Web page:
An amendment to the House highway bill that would have let states set a 91,000-pound weight limit on highway rigs fitted with a sixth axle, similar to this truck built for operation in Maine, was voted down on Nov. 3.

An amendment to the House highway bill that would have let states set a 91,000-pound weight limit on highway rigs fitted with a sixth axle, similar to this truck built for operation in Maine, was voted down on Nov. 3.

An amendment that would have liberalized truck-weight limits was rejected on Nov. 3 by a vote of 187-236 during floor consideration of the highway bill by the House of Representatives.

The measure would have allowed individual states to increase the federal vehicle weight limit to 91,000 pounds for tractor-trailers equipped with a sixth axle.

The amendment had been proposed by Rep. Reid Ribble (R-WI). It was based on the Safe, Flexible, and Efficient (SAFE) Trucking Act that he had introduced in September. The bipartisan amendment was co-sponsored by Reps. Collin Peterson (D-MN), David Rouzer (R-NC) and Kurt Schrader (D-OR).

According to Ribble, even though his amendment would have added up to 11,000 pounds to a truck’s GCW limit, the resulting vehicle would operate more safely because its mandated sixth axle would provide it with “stopping power equal to or better than that of a five-axle truck."

Ribble had noted when the SAFE Act was introduced that his proposal was written based on DOT safety and road wear data “to ensure that truck stopping times and pavement wear are as good or better than our current trucks.”

The Coalition for Transportation Productivity, which represents nearly 200 manufacturers, shippers, carriers and allied associations, blamed the amendment’s failure on intense lobbying by the railroad industry.

“The rail industry’s campaign to block truck productivity at any cost carried the day, as members of Congress were confronted with an astounding amount of misinformation about the SAFE Trucking Act,” CTP Executive Director John Runyan said in a Nov. 4 statement.

He added that the amendment’s defeat was “a loss for American manufacturers, which will continue to struggle to get goods to market efficiently, and for motorists, who would have benefitted from safer, less congested highways. CTP and our member organizations will continue looking for ways to safely improve truck productivity because the facts are on our side.”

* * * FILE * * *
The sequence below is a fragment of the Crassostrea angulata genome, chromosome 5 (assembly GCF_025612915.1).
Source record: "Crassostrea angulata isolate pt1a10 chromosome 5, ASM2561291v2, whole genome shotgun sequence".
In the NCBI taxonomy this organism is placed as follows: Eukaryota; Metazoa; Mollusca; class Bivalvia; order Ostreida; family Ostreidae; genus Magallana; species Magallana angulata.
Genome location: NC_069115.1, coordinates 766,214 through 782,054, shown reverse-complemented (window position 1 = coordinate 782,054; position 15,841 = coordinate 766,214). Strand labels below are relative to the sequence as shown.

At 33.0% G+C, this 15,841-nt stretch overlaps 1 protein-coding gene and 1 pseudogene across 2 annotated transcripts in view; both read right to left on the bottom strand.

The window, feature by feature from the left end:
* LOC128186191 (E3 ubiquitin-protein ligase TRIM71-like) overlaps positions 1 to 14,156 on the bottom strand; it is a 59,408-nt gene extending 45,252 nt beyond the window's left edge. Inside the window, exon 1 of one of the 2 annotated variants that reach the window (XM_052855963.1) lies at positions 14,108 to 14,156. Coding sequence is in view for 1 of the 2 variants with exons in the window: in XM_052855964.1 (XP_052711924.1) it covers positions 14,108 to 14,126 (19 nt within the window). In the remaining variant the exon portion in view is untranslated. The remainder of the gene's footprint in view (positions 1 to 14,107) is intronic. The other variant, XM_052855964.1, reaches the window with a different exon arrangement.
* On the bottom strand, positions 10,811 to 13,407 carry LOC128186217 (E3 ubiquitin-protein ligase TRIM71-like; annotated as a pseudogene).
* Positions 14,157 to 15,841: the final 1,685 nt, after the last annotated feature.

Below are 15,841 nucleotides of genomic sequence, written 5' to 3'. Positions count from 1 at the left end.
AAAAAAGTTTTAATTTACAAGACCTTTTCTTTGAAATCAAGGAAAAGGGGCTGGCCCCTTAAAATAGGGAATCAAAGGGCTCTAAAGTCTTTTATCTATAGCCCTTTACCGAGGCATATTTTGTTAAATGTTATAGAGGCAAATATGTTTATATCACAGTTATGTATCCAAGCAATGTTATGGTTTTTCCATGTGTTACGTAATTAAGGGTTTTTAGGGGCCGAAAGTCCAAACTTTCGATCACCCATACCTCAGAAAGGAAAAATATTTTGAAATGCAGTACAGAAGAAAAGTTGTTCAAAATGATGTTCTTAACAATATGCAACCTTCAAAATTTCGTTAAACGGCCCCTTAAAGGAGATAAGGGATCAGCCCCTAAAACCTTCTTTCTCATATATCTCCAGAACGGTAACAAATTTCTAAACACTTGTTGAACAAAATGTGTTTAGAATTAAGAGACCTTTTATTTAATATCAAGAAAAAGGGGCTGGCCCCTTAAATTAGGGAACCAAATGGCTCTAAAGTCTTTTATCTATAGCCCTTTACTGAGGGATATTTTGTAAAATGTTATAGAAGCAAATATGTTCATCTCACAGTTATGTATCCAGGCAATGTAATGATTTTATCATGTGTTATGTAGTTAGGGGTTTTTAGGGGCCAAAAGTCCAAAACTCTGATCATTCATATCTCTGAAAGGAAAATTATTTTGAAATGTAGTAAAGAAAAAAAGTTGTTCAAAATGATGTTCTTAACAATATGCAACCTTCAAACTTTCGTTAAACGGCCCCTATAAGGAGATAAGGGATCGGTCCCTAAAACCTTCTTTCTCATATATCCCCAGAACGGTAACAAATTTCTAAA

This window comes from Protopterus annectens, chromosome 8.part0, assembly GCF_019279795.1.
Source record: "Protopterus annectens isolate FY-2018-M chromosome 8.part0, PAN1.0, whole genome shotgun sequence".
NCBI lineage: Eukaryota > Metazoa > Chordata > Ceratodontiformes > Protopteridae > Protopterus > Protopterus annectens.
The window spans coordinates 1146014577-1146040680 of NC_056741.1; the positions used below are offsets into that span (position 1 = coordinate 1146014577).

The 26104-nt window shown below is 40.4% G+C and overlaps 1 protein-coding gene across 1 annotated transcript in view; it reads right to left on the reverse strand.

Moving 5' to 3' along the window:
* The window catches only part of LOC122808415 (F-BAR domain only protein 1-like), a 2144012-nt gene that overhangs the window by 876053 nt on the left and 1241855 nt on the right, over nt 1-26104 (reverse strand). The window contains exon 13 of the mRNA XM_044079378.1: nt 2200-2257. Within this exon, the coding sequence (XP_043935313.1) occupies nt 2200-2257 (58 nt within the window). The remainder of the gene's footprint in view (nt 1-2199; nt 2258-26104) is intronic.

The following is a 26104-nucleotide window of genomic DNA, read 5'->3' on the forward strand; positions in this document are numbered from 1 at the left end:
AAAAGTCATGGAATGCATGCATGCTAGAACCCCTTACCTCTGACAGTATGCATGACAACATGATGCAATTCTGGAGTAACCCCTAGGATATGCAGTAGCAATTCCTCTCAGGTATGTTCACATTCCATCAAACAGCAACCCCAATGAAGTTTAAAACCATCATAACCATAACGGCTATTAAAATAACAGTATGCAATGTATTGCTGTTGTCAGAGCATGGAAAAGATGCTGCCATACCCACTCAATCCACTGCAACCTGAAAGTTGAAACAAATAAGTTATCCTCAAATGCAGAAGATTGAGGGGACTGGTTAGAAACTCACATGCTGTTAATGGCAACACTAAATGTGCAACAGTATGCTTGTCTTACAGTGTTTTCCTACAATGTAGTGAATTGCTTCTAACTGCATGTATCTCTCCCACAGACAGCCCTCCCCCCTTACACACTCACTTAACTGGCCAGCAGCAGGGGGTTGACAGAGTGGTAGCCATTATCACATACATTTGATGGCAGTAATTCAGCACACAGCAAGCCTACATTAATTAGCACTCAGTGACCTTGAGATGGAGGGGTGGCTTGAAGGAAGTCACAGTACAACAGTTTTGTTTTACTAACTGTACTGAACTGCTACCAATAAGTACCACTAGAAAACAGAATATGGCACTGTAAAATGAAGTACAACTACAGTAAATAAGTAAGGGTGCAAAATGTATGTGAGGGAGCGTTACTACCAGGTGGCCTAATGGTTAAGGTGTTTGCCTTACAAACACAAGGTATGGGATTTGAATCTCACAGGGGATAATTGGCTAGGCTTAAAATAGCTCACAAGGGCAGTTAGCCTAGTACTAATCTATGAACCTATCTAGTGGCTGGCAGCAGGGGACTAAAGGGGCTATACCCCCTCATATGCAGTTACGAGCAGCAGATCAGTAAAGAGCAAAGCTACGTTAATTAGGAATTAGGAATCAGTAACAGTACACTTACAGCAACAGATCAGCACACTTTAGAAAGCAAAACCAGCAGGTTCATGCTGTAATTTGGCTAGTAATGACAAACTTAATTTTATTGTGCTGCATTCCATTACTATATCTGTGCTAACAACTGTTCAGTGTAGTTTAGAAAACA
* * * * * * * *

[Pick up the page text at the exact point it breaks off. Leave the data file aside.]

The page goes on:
The National Private Truck Council, a member of CTP, had separately stated its support of the SAFE Act early last month in a letter to the House Transportation and Infrastructure Committee. NPTC contended that Ribble’s measure would give states the “flexibility to safely confront highway capacity issues” by letting carriers run heavier, six-axle trucks on Interstate highways.

“H.R. 3488 would improve options for enhancing productivity,” wrote Gary Petty, president and CEO of NPTC. He stressed that the association “would not support this legislation if our members thought that it might diminish safety or harm highway or bridge infrastructure.”

However, Ribble’s SAFE Act never gained traction with other trucking industry associations. Back in September, the Truckload Carriers Association came out string against the proposal in a letter sent to Rep. Ribble. Recognizing that the bill “attempts to improve trucking productivity on our highways,” TCA stated in the letter that it opposes the measure because “it clearly would only benefit a minority of the industry.”

TCA argued that the cost to properly equip trailers and tractors to take advantage of the higher weight limit would not be compensated by rate increases, yet carriers would be compelled by customers to invest in the more costly equipment.

The association said it could cost “anywhere between $8,000 and $24,800, per tractor-trailer” to upgrade equipment to haul the additional 11,000 pounds that would become allowable if the bill had passed. What’s more, TCA noted, the extra weight of the third axle would actually reduce the additional weight allotment to between 8,000 and 8,500 pounds.

The Trucking Alliance, a coalition of trucking businesses that lobbies for safety improvements, also did not support Ribble’s bill. “This legislation wasn't written to benefit trucking companies, because it would drive up operating costs, drive down truck driver wages and curtail investments in safety technologies,” Lane Kidd, the Alliance’s Managing Director, told HDT.

And when asked by HDT if the American Trucking Associations had any reaction to the SAFE Act when it was introduced, ATA spokesperson Sean McNally had replied, “No, we don’t.” 

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